American cockroaches carry fertilized eggs for only a few days and then deposit them in a safe, warm, damp environment, perhaps a corner near a food source.
Some roach species are ovoviviparous, meaning that offspring develop in an ootheca within the body of the mother and hatch alive from that.
One species is viviparous, with eggs developing inside the female roach’s uterus without any ootheca, and hatching directly from their mother.
The level of care given by cockroach mothers to offspring also varies. In some species, females hide or bury their eggs and then completely abandon them, while others will provide some level of care after hatching.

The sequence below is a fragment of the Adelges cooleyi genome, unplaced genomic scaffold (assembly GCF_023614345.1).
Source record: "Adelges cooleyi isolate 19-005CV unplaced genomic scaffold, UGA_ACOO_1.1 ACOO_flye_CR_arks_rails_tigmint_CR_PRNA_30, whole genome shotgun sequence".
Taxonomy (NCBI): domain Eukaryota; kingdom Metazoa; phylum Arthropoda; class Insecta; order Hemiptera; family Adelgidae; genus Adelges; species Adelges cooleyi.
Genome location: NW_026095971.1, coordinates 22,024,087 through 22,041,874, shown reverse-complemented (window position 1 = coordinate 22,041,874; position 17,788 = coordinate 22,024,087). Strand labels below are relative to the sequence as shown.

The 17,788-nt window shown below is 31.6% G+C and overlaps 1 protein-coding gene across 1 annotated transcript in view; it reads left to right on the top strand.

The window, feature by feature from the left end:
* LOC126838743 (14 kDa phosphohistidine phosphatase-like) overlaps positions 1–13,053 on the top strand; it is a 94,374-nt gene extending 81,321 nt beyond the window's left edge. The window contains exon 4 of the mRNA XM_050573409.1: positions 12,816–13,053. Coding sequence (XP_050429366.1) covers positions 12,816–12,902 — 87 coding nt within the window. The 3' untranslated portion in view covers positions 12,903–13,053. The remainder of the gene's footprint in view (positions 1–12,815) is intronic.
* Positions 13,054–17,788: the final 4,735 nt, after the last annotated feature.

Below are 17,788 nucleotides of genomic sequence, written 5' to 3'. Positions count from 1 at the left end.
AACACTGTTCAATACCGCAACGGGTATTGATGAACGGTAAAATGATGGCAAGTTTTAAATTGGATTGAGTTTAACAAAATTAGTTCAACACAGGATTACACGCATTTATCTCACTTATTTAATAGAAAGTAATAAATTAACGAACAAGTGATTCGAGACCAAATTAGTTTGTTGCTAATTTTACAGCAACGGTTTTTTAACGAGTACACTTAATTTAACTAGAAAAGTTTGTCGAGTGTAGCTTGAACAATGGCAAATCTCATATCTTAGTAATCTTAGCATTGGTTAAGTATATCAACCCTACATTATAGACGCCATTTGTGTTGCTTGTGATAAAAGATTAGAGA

Newly hatched cockroaches are known as nymphs. They usually begin white, turning brown in a short time as their exoskeletons harden and they begin to resemble a smaller, wingless version of adult cockroaches.
These nymphs molt as they grow and develop towards adulthood, with each molting giving them a more adult form and size.
Cockroach mating season is largely in the summer months since this provides the warm, moist atmosphere their eggs need to survive and develop. During colder winter months, cockroach reproduction slows significantly.
Can a female cockroach really reproduce without a male?
Female cockroaches can sometimes produce and lay eggs without a mate! This asexual reproduction process is called pathogenesis and is also found in other insect and wider arthropod species. It normally only occurs when there are no available males.
In the absence of males, virgin female cockroaches who live with other females produce offspring more quickly than virgin females who live alone.